Frances Forbes Society – Forbes Lecture paper and 2020-21 membership renewal
The Forbes Society for Australian Legal History invites members to renew membership and welcomes applications from new members. We also invite donations to the Francis Forbes Fund. Members have already been advised that the paper from the 2020 Forbes Lecture given by Justice Leeming last month is now available, as below.
The Society is dedicated to studying and documenting the history of Australian law. Its membership includes legal practitioners, academics, journalists and students. A membership form is available here. Completed forms should be sent to the address on the form or by email to email@example.com. Any queries should also be sent to that email address.
Francis Forbes Fund: One of the Society’s objects is to encourage and promote research into Australian legal history, and it maintains a fund for that purpose to which donations may be made – the Francis Forbes Fund. The Society encourages donations to the Francis Forbes Fund to enable us to continue to support such worthy projects. All donations to the Forbes Fund of $2.00 or more are tax deductible. There is provision for a donation on the membership form, or a separate form for donations is available here and on the website http://www.forbessociety.org.au at DONATIONS.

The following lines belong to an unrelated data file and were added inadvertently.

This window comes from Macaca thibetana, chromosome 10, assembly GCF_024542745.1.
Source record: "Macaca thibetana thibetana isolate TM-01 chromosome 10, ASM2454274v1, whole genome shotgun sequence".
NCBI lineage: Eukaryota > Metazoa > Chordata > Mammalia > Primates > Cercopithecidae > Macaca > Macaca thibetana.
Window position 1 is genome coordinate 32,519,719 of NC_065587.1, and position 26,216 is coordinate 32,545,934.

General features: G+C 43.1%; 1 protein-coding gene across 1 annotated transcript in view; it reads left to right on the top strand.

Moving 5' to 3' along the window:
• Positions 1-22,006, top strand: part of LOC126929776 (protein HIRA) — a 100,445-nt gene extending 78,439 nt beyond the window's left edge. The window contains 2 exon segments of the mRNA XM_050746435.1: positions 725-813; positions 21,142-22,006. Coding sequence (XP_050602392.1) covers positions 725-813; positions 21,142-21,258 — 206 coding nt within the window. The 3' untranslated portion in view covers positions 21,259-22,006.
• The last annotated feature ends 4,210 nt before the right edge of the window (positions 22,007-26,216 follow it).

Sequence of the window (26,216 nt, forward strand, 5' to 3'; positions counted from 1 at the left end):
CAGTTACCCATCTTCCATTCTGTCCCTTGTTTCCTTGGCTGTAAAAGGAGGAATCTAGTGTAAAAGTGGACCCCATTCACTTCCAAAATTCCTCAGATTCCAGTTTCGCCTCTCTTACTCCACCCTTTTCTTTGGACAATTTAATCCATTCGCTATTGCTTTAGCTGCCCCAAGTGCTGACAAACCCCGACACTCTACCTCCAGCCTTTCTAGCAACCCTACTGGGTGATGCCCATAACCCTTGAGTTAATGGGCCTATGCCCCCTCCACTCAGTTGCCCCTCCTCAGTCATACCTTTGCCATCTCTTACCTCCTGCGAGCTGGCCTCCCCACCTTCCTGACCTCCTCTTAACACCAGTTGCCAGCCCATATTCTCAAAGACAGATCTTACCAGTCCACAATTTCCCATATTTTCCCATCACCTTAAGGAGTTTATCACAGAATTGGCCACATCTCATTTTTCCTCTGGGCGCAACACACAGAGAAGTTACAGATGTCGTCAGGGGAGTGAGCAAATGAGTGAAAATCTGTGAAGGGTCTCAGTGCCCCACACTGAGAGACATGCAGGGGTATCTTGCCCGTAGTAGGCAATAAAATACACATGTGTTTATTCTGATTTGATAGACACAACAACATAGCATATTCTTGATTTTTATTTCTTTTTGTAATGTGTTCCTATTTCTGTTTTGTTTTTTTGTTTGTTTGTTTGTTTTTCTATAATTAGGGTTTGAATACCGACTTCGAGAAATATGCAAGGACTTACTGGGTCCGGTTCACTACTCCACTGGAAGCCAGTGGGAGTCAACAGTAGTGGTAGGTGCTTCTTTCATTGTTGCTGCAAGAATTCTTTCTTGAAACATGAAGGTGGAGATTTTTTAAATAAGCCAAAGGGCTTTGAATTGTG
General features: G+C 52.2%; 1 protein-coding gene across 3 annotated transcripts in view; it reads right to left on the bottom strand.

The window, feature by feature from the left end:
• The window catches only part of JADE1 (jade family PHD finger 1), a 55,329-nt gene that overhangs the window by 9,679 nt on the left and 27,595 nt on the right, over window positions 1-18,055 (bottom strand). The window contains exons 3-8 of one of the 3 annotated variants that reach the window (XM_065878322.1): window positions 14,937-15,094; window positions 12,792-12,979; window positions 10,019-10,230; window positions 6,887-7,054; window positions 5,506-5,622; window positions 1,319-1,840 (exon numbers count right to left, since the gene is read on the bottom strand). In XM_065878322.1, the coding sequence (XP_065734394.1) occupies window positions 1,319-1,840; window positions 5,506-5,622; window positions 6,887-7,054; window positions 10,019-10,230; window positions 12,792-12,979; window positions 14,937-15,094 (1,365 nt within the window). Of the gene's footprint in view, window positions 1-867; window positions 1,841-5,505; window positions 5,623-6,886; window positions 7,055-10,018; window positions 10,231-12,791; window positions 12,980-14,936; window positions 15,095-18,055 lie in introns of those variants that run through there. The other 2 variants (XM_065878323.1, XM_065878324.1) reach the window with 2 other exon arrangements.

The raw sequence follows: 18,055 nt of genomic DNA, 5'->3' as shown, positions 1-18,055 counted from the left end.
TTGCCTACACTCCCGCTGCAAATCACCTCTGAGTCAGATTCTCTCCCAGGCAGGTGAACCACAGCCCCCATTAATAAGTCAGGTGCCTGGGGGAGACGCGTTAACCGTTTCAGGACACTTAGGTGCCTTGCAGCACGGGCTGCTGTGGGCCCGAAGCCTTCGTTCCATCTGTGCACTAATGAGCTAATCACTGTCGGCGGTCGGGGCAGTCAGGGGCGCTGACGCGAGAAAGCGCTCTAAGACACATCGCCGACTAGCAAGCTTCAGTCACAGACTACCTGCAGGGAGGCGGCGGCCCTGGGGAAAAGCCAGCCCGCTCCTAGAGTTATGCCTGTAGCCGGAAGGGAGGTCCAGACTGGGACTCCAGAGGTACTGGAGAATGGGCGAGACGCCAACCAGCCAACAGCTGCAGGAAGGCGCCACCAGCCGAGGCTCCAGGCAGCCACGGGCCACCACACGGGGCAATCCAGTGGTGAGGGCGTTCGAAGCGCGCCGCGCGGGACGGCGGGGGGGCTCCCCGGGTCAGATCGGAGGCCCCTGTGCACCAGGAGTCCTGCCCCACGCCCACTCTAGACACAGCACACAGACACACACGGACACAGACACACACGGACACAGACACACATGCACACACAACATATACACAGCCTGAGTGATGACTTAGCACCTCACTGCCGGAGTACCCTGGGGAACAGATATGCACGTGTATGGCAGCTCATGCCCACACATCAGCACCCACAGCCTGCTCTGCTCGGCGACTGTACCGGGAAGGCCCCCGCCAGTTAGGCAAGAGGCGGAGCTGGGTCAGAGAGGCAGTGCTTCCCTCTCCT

Forbes Lecture: The 2020 Forbes Lecture delivered by Justice Leeming under the title “Lawyers' uses of history, from Entick v Carrington to Smethurst v Commissioner of Police”, on Tuesday 19 May 2020, chaired by Justice Gageler, attracted excellent attendance. The paper Justice Leeming foreshadowed is now available on the Society’s website. The programme from the Lecture is also available and we hope to make a sound recording of the lecture available as well in due course. The Lecture programme has details of the Society’s tutorial series and the 2019 Forbes and Plunkett Lectures, and projects that have been supported by grants from the Forbes Fund. They include the publication of Pitt Cobbett's ‘The Government of Australia’, about which Professor Anne Twomey spoke in the 2019 Forbes Lecture.
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